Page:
- Do you have new metrics now in what you consider a successful course and how you measure engagement? For some folks it might be number of questions answered, or homework assignments completed, or classes that you've shown up in. And I wonder if those metrics have changed now that you're engaging with students in different ways or are they the same?

- Definitely changed and... like I think the biggest change is discussion with my students, you know? Like before I incorporated social media into my classes and we have an internal system that we use for discussions and I only see discussion happening when I require students to do certain discussions. But now with social media I see discussions happen all the time on social media. And many times when students ask a question before I even have a chance to answer their questions, I see that students they are helping each other. Which is really nice and I see that happen all the time. You know, students engaging in discussion with themselves and engaging discussions with professionals who join our class hashtag. And just sharing resources and helping each other. And those discussions, and even on the 10 minutes sometimes students come to class earlier, I overhear them talking about "Hey did you see that I shared, someone shared an article like on Facebook or on Twitter." And so I hear discussions like that. Which before I never heard anything like that, you know? And I see that students overall take a more active role in learning.

- Do you think that the fact that you work in the US but live in South Korea makes you more motivated to bring connectivity in the classroom? I'd imagine that it would and to break down those barriers of communication and make it not just about physical space.

- Oh, yeah definitely, definitely. But when I was teaching, 'cause right now I'm on sabbatical, on leave. But when I was teaching I was still in the US. But I can see this, I think this is the beauty of social media, you know? That's why I have my Facebook live show, it's called Classroom Without Walls and I think social media makes learning possible. Makes learning happen anytime, anywhere, any location. Which is truly amazing, you know? Like I do Twitter chats a lot and so there's one semester and instead of having guest speakers come to my classes, so one semester I have this influencer, she was so nice. So she hosted a Twitter chat with my entire Intro to PR class, which was amazing. When she did that she also brought her own personal professional network to the chat and would have people coming from across the globe join our chat. It was such a amazing learning experience for my students and also to interact with the global community. It is just truly amazing. So I think if anyone is teaching an online, a pure online class, and social media and this can be really amazing to enrich learning at so many different levels. And definitely something that is impossible a few years ago.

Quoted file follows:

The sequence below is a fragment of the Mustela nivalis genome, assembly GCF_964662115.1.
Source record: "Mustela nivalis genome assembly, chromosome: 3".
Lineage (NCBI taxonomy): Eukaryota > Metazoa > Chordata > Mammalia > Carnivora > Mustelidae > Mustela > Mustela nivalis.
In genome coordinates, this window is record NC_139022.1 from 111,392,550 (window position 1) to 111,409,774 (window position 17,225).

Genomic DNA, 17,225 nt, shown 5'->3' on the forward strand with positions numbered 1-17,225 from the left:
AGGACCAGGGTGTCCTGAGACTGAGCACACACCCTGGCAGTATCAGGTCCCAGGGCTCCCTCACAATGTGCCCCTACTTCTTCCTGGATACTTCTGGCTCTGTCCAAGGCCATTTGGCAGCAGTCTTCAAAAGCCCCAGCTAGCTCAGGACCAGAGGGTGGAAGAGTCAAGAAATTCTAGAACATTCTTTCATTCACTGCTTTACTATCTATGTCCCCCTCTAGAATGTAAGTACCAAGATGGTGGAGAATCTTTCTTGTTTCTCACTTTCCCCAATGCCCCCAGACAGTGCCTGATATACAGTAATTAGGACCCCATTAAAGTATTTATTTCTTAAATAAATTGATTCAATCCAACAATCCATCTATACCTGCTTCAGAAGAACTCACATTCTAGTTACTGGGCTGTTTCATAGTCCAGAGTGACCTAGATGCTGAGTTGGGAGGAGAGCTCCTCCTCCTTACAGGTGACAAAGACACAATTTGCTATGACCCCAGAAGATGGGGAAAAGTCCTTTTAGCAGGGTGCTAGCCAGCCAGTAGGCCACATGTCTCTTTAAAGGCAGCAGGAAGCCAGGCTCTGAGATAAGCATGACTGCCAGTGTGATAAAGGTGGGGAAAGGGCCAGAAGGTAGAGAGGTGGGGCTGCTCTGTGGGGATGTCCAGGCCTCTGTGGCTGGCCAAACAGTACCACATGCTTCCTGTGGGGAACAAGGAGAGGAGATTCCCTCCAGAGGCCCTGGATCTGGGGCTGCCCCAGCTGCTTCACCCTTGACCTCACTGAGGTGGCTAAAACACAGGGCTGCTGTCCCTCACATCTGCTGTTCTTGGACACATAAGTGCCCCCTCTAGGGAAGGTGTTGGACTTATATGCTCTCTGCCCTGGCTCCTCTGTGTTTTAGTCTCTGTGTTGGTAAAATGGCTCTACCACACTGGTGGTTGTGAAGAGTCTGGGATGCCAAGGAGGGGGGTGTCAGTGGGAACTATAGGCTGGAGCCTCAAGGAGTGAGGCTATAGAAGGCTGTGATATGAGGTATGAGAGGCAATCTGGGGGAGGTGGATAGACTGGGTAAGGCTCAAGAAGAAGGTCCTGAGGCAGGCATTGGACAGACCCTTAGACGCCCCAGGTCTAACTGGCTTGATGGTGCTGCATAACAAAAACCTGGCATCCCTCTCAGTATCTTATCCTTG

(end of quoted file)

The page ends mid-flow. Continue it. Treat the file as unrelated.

- What are some of the concerns that professors have had about using social media in the classroom?

- A lot! And I think the biggest, because I am an advocate of this and I shared this with my friends all the time, especially those who have not yet embraced social media. One of the biggest concerns I heard is that "I don't have time, I don't have time for this." and the second I heard is "Students they already know "Everything about social media, "They don't need me to do this." So those are some of the concerns I hear all the time.

- And so how do you, you already talked about one of them which is that students might know how to play around with some social media but they don't know how to do business things with social media. How do you respond to the other one, which is I don't have time?

- Yes and this is a big one. I think there are several ways, and also recently another professor Karen Friedberg, we finished another research project and we developed a model to implement social media pedagogy into the classroom and I think to really do this successfully, just have a buy in from professors is not enough. And this involves a whole system, you know? Like a professors we face so many challenges, responsibilities, and things that we need to do when we're teaching research surveys and coaching our students and I think it's really important that we have buy in from higher up, you know? They see the value and the recognize that professors are working really hard to incorporate social media into their classes to give them the necessary recognition, resources, or grant, or whatever. So that professors feel appreciated. They feel like they see something that is valued by the higher up so that they have the incentive to really do this. Otherwise it is very hard to implement this at scale.

- Was that something that you saw transformation in at Stockton? As you started to do more social media that administration was on board afterwards? Were they on board beforehand? What was that like at Stockton?

- Definitely after, not before this. I also started to do more workshop at my school. Teaching other professors at my school in terms of using social media as a pedagogical tool and incorporating certain tools and apps into their classes. Definitely see an increased interest. And again it goes back to what we were talking about earlier, you know, walk the talk. Be the change you want to see in the classroom.